Sunday, 9 October 2011

Andrés Orozco-Estrada and the Tonkünstler

Musikverein, 02/10/2011

Tonkünstler-Orchester Niederösterreich, Andrés Orozco-Estrada, Sharon Kam

Mendelssohn: Symphony No. 1, op. 11
Iván Eröd: Konzert für Klarinette und Orchester (premiere)
Beethoven: Symphony No. 5, op. 67

The Tonkünstler have a fairly regular Sunday afternoon and Tuesday evening slot during the Musikverein season and though demand isn’t as high as for the Vienna-based orchestras, they are capable of outplaying the Symphoniker (generally considered Austria’s second orchestra). Their young chief conductor Andrés Orozco-Estrada owes his big break to them and can usually be relied on to elicit commitment and intensity beyond the call of Sunday afternoon duty. I mention this because their season didn’t get off to a great start last weekend and I have to tell it like it was. But normally I’m rooting for these guys.

Coming less than a week after Abbado and the Orchestra Mozart, the Mendelssohn seemed a bit on the heavy side. The strings were thick throughout with a lot of muddiness in the cellos and basses, and aside from some let-up with the clarinet solo in the final movement, it all sounded too much like Brahms. To open with a piece of this length perhaps wasn’t the best idea either.
Hungarian-born composer Ivan Eröd may have dropped strict serialism in 1970 and never looked back, but I’m sure it wasn’t his intention in this new commission that the orchestra should muddle through the vaguely dissonant bits and crudely up the volume whenever they spot tonal driftwood. Soloist Sharon Kam was much more comfortable with his idiom, and knew what to do to make it sound influenced by, rather than derivative of, Bartók. It may not be high modernism or formally unusual (there’s no question that this concerto conforms to one of Hepokoski’s rotational forms), but the ideas are decent enough and Eröd knows how to write for an orchestra. I do think however that he wrote a better version of this work with his 1980 viola concerto. The first movements share the same key, tempo, opening (solo theme, orchestra tacit), and roughly similar thematic material and treatment. But that work has a more ironic ‘tonality lives’ moment for the orchestra to surge forth with, and when Eröd prefaces that with a quotation from ‘Ging heut Morgen übers Feld’, it makes things more interesting. The clarinet concerto isn’t as memorable.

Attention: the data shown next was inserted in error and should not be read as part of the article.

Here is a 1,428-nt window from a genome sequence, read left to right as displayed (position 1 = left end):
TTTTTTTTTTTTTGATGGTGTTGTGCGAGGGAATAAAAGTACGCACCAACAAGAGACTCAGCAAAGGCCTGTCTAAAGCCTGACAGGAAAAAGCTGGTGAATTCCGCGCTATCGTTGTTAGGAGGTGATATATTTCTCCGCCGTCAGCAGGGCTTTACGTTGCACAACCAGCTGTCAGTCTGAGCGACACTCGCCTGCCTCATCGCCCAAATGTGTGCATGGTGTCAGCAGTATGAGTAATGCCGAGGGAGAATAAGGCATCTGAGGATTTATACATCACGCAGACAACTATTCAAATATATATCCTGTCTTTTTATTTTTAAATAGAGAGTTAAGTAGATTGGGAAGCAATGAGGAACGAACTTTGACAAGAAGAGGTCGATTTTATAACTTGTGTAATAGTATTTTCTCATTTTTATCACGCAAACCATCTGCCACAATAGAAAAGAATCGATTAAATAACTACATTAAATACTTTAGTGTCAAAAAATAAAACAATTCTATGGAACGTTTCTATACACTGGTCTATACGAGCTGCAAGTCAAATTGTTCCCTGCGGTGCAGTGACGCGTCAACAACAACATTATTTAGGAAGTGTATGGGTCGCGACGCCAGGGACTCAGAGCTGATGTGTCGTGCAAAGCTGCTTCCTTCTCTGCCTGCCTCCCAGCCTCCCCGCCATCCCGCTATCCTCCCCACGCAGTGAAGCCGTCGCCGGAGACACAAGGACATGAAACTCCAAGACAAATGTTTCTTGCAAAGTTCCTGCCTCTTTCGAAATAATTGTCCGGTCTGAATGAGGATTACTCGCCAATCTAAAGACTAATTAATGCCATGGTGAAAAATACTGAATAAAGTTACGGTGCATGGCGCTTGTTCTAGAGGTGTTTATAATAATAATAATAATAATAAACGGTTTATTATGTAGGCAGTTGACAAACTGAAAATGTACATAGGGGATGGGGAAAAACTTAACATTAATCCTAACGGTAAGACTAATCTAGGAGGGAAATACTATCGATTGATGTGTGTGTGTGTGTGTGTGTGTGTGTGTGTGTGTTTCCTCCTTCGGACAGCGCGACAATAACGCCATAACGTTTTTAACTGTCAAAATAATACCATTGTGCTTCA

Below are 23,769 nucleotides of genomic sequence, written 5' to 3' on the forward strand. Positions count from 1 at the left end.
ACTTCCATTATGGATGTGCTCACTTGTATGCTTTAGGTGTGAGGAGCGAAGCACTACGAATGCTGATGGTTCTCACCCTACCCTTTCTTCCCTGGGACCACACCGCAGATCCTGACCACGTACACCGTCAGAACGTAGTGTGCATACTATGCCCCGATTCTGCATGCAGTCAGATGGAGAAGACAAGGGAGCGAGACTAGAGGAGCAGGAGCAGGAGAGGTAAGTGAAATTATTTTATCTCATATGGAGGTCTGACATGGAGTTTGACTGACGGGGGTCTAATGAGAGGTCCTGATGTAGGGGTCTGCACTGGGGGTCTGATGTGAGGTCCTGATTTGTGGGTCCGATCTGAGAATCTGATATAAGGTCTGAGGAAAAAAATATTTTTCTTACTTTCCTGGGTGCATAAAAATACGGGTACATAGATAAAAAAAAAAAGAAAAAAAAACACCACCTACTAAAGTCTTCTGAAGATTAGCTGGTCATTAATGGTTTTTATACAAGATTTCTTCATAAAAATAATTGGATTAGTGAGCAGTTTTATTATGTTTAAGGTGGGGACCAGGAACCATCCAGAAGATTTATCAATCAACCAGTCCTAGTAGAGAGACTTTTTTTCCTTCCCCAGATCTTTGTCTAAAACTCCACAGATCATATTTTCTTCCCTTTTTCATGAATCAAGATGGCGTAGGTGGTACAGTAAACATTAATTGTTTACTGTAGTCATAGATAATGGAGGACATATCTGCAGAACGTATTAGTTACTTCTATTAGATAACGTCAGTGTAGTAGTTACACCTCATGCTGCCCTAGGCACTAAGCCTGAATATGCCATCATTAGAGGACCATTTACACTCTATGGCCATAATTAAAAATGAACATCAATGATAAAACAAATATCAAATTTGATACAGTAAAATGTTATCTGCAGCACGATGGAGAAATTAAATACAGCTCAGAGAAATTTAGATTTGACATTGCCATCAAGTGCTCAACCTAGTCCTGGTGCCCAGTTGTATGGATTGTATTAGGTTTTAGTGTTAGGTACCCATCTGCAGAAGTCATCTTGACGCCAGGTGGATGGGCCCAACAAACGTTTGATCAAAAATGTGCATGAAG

I had my second gimmicky opening of the weekend with the Beethoven. Orozco-Estrada was confident his da-da-da-dum would stop the entrance applause dead in its tracks and, um, it didn’t. After that it was the routine heroic narrative, which is OK so long as you don’t shoot all your bolts in the exposition, as the Tonkünstler did. Bass lines were muddy and delicate inner voices got lost, most of all the woodwind in the second movement. I’ve tolerated the showman in Orozco-Estrada before because there was always the sense he had it going on upstairs. But this was quite frighteningly suggestive of Dudamel.

Image credit Reinhard Öhner

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